The movie also has a great musical soundtrack, including a very cool Paul Simon tune called "Can't Run But".

This was an entertaining movie, and I would recommend it highly.  It gets Three Stars from The Grandstander.

Friday, February 22, 2019

Ruminations on Oscar; No Predictions

The Grandstander is going to forgo his usual tradition and NOT offer any predictions for the Motion Picture Academy Awards, which will be given out this coming Sunday evening.  The reason is simple - I just haven't seen enough of the nominated films and performances to offer an informed opinion.  I have seen three of the eight Best Picture nominees, two of the performances for Best Actor, Actress, and Supporting Actor, and none of the Best Supporting Actress nominees, so what in the hell do I know?

That doesn't mean that I don't have an opinion or three, so here goes.

Here are the eight Best Picture nominees:
  • Black Panther
  • BlackKKlansman
  • Bohemian Rhapsody
  • The Favorite
  • Green Book
  • Roma
  • A Star Is Born
  • Vice
I have seen Black Panther, Green Book, and A Star Is Born.  I caught the last twenty minutes of Bohemian Rhapsody when I snuck into a theater after I saw another movie at the multi-plex.  I want to see BlackKKlansman, and The Favourite (although I have heard that that one is really strange), have no desire to see Roma, and I am squeamish about seeing anything related to Dick Cheney, no matter how good the acting might be.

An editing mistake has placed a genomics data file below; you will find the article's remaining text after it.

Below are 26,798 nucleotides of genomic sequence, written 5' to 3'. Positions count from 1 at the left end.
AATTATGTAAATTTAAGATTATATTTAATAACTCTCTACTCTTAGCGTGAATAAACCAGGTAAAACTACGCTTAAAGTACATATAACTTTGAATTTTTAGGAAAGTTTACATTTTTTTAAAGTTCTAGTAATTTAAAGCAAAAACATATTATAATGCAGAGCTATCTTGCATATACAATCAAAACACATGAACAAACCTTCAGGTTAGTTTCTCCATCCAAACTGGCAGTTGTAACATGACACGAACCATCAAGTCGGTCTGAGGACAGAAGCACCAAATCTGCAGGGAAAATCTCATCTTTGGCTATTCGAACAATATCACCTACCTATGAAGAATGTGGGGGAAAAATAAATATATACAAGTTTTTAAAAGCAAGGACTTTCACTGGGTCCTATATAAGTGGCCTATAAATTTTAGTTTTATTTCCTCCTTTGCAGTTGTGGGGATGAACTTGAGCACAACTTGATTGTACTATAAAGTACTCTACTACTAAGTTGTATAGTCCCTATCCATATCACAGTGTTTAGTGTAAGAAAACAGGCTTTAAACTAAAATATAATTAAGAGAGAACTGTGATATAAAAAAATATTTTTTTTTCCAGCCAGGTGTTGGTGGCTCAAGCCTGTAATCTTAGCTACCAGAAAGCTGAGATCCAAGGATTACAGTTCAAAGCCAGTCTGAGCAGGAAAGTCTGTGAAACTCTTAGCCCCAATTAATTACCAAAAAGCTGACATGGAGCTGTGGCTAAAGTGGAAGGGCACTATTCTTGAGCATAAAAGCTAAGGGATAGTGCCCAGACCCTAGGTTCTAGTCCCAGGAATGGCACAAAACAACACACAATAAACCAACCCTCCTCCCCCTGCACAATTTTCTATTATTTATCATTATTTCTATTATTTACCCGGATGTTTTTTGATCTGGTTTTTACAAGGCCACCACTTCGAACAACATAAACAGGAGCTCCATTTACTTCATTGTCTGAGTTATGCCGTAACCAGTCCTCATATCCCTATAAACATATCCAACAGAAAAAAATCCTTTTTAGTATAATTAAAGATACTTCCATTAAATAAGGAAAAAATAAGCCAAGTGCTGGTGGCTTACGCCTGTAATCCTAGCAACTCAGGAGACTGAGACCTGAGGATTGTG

The darling of the critics and the film cognoscenti is Roma.  It is a black and white movie filmed in Mexico with English subtitles and is a semi-autobiography of the filmmaker, Alfonso Cuaron (a previous Oscar winning director).  It topped many critics' Ten Best lists for 2018, and has been snagging a lot of Best Picture awards for various other organizations.  It may very well win the Best Picture Oscar.  It will probably be seen by a couple of hundred movie goers, and will be quickly forgotten.  

So how about this?  How about the Motion Picture Academy give its top prize to a movie that people actually went to the theaters and paid their money to see, a movie that the audiences actually, you know, liked and enjoyed.  Using that criterion, that should make Black Panther and A Star Is Born the front runners to take home the Oscar.  I have no doubt that Roma is a wonderful movie from a technical standpoint.  You know, beautifully filmed and exquisitely shot, but how many people have actually seen it?  If it wins, it will not be a popular selection among the movie going public.  What would be wrong with rewarding a popular movie with the Oscar?

For the record, of the three nominated movies  that I have seen, here is how I would vote: 

1. Green Book    

2. A Star Is Born

3. Black Panther

I'd be happy if any of those three won. I'm also pulling for Glenn Close to win Best Actress for her role in The Wife.

As we await the 2018 winner, let's look back at the winners in the past years that ended in the numeral 8:

2008 - Slumdog Millionaire
1998 - Shakespeare In Love
1988 - Rain Man
1978 - Deer Hunter
1968 - Oliver!
1958 - Gigi
1948 - Hamlet
1938 - You Can't Take It With You
1928 - The Broadway Melody